Telenor exists to connect our customers to what matters most. Empowering societies. Our strategy is driven by an ambition to continuously improve the customer experience. The introduction of embedded SIM (eSIM) offers new opportunities to increase digitisation of society and provide new and improved consumer journeys and services.

Removable SIM cards are an integral part of modern mobile communications. Due to the technological advancements, these small plastic cards will over time be replaced by embedded counterparts. This development offers a number of benefits, but can also challenge existing regulatory requirements.

In this paper we set out Telenor’s position on key areas related to a future with eSIM in consumer devices.  In particular we focus on how eSIM can change distribution or the customer journey, options related to technical implementation of the eSIM platform and, finally, new opportunities for pricing of services.

Before setting out our views in these areas we provide a brief introduction to eSIM.

Introduction to eSIM 

A SIM-card is a removable smart card that enables the subscriber to connect to a mobile network.

An eSIM is the combination of a remotely programmable chip in the phone or device (called an eUICC) and a digital profile, which contains information on subscriber identity and data for network authorisation. Together the eUICC (hardware) and digital eSIM profile (software) is the complete eSIM and works in exactly the same way as a traditional SIM-card.

The difference between the traditional SIM card and the eSIM is that it can be re-programmed or re-provisioned and can contain several digital eSIM profiles. This is not possible with a traditional SIM-card. eSIM therefore allows customers to change service provider without having to change SIM-card. 1 2

While removable SIM cards will continue to be the prevalent way of enabling mobile communication in our markets in the short to medium term, we expect eSIM technology, facilitated by the standardisation and specification work done by GSM Association (GSMA)3 and the European Telecommunications Standards Institute (ETSI)4, to become widespread over time due to its inherent benefits.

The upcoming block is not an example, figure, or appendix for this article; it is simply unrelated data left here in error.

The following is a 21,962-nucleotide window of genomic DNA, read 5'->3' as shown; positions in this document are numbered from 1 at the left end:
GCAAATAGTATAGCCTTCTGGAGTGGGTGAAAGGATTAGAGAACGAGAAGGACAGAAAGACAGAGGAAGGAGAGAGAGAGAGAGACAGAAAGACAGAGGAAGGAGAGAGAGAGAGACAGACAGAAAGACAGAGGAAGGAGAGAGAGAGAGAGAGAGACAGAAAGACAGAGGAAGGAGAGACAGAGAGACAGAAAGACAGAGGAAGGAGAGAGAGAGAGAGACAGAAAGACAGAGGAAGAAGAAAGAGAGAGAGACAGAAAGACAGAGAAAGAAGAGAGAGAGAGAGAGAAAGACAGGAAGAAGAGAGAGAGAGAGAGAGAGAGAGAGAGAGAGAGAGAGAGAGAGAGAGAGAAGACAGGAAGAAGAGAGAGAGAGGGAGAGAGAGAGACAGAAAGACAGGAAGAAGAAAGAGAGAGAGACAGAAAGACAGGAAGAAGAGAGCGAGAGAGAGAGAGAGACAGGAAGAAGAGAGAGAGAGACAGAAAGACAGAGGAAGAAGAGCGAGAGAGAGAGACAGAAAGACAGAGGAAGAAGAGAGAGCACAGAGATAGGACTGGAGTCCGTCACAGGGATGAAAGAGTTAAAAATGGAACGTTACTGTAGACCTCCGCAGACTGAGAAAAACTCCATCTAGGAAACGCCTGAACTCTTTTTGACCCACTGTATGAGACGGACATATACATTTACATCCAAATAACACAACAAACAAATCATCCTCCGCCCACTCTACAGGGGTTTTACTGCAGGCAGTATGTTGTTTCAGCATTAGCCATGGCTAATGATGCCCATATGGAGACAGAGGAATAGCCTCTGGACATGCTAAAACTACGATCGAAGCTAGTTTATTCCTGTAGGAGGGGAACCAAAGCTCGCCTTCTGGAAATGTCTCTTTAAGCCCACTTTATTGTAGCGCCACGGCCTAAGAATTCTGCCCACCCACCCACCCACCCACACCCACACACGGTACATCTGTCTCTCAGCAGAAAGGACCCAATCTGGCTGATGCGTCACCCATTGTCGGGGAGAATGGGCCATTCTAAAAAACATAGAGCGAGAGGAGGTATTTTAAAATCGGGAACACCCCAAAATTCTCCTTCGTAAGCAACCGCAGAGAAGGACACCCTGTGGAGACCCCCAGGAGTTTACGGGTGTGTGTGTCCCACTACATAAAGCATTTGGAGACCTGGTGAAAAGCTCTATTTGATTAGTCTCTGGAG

Examples of the benefits of eSIM are manifold. For device manufactures, eSIM will enable smaller devices and improved waterproofing, leave more room for other parts in the device such as battery, and potentially lower production costs. For service providers, there will be opportunities to further digitise distribution by simplifying the process for customers buying and activating connectivity for a wide range of devices.  Telenor is also taking an active role in encouraging partner innovation built around eSIM solutions. For enterprises looking to utilize and/or sell Internet of Things (IoT) devices, the use of eSIM can reduce costs (no removable SIM cards required) and ease switching. Furthermore, IoT security and management will be an area where eSIM may contribute. Finally, consumers will be able to reap the benefits of all of the above through better devices, new services and greater flexibility in choice of connectivity provider.  All in all, eSIM will contribute to societal welfare through increased service innovation and more connected devices.

Digital distribution for customer devices